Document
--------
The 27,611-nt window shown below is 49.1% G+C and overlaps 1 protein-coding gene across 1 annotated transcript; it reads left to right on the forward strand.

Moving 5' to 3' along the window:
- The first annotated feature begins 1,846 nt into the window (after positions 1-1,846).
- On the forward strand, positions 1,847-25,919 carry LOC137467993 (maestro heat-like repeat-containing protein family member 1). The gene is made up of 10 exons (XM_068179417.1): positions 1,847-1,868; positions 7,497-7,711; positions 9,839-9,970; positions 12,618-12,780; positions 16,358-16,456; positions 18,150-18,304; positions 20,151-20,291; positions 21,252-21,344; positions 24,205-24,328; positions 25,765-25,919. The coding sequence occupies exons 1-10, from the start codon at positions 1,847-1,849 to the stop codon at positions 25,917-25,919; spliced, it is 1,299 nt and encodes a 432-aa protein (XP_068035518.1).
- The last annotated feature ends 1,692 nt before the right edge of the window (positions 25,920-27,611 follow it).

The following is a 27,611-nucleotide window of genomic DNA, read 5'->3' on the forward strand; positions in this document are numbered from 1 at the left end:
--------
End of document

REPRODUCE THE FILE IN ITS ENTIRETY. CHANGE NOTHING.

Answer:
The 27,611-nt window shown below is 49.1% G+C and overlaps 1 protein-coding gene across 1 annotated transcript; it reads left to right on the forward strand.

Moving 5' to 3' along the window:
- The first annotated feature begins 1,846 nt into the window (after positions 1-1,846).
- On the forward strand, positions 1,847-25,919 carry LOC137467993 (maestro heat-like repeat-containing protein family member 1). The gene is made up of 10 exons (XM_068179417.1): positions 1,847-1,868; positions 7,497-7,711; positions 9,839-9,970; positions 12,618-12,780; positions 16,358-16,456; positions 18,150-18,304; positions 20,151-20,291; positions 21,252-21,344; positions 24,205-24,328; positions 25,765-25,919. The coding sequence occupies exons 1-10, from the start codon at positions 1,847-1,849 to the stop codon at positions 25,917-25,919; spliced, it is 1,299 nt and encodes a 432-aa protein (XP_068035518.1).
- The last annotated feature ends 1,692 nt before the right edge of the window (positions 25,920-27,611 follow it).

The following is a 27,611-nucleotide window of genomic DNA, read 5'->3' on the forward strand; positions in this document are numbered from 1 at the left end: